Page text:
Sunday, May 12, 2013

Deficits and Debt after the Reinhart-Rogoff Debacle
Dean Baker
The world of economic policy was rocked last week when economists at the University of Massachusetts uncovered spreadsheet errors that provided the basis for the results of a highly influential paper by Harvard economists Carmen Reinhart and Ken Rogoff. “Growth in a Time of Debt,” which purports to show that countries see sharply slower growth when their ratio of debt-to-GDP exceeds 90%, was widely cited by people in policy positions to justify austerity measures. Political figures in the US, the UK, and Eurozone countries had frequently cited the Reinhart and Rogoff (R&R) paper in arguing for budget cuts and higher taxes.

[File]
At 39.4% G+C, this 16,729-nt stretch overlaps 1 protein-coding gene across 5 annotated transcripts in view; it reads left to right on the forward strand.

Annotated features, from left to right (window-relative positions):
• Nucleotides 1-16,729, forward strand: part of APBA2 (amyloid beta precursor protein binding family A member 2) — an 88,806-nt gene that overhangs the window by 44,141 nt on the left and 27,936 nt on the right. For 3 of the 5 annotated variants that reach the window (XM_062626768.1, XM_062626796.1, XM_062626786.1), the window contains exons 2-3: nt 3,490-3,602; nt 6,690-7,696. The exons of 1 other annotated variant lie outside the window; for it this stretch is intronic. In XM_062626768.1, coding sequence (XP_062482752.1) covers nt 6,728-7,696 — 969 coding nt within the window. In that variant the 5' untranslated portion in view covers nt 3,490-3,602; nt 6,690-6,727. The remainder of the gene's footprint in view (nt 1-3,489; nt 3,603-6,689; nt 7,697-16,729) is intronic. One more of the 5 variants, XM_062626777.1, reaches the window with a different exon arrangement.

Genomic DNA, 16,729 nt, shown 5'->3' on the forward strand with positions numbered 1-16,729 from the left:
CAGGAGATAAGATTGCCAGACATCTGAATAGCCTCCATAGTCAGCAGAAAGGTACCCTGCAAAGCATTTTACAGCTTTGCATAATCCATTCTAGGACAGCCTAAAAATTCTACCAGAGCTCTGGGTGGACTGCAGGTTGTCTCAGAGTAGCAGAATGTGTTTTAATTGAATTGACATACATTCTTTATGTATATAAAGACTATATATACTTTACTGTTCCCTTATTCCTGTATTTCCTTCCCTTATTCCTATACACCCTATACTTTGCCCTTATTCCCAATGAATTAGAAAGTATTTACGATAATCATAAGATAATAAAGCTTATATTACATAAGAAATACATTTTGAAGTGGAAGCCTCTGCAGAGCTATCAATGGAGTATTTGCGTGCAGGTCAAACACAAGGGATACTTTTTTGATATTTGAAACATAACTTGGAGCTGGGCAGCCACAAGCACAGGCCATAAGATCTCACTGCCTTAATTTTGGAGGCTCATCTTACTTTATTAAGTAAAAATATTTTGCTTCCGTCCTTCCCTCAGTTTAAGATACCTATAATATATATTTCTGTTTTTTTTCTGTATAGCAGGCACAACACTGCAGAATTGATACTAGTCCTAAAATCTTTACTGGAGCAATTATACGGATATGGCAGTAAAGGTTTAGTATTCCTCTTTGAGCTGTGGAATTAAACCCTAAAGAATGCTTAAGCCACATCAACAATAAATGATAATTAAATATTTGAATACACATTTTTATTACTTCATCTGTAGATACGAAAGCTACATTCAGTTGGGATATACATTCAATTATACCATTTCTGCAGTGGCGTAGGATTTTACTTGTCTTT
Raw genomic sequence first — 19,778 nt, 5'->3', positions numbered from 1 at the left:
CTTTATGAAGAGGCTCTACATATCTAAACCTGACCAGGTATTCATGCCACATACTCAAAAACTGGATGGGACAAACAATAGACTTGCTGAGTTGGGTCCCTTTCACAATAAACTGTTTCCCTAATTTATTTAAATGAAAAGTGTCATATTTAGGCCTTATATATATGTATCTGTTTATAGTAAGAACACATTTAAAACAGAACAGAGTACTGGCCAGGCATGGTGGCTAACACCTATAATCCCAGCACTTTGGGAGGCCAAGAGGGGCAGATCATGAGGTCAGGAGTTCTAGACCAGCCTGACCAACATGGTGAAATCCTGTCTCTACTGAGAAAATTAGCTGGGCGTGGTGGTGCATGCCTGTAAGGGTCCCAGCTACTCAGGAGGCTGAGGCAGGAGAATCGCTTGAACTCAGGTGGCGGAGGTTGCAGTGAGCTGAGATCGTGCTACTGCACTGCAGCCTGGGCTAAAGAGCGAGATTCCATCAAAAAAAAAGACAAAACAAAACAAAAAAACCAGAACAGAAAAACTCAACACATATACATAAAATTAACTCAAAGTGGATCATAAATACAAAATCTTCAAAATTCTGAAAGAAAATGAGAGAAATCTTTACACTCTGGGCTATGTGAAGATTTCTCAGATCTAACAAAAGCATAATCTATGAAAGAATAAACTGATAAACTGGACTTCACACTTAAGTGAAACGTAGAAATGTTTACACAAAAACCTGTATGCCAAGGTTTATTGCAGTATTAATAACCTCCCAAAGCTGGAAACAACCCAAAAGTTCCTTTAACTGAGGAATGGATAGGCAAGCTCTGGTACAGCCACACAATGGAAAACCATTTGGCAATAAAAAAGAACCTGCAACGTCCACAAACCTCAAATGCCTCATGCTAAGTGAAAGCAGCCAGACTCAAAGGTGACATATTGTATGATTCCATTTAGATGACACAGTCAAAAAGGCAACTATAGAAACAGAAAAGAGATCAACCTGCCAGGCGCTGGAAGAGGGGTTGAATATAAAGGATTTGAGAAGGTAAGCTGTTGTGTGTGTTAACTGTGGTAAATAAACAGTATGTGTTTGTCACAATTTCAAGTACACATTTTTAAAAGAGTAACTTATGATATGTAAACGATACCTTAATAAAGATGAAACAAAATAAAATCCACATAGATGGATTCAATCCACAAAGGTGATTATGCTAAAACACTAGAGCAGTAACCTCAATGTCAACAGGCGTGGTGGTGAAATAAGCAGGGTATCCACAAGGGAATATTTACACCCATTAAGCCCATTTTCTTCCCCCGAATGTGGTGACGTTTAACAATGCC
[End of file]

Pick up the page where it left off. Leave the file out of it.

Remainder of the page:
However when the spreadsheet was corrected it no longer supported their case. The corrected spreadsheet did show that countries with debt levels exceeding 90% of GDP experienced slower GDP growth, but the gap was far smaller than in the original analysis. Given the small number of incidents where wealthy countries had seen their debt to GDP ratios exceed 90 percent, the falloff in growth in the corrected spreadsheet is not close to being statistically significant.
Furthermore, the corrected spreadsheet actually shows a much sharper falloff in growth at very low levels of debt to GDP. Neither R&R nor anyone else has argued that debt-to-GDP ratios in the range of 30 percent could be harmful.
The more important question was that R&R never distinguished cause and effect. Even if there is a relationship between high debt and slow growth it does not follow that the debt caused the slow growth. It is entirely plausible that slow-growing economies are going to be ones that need large deficits to sustain growth.
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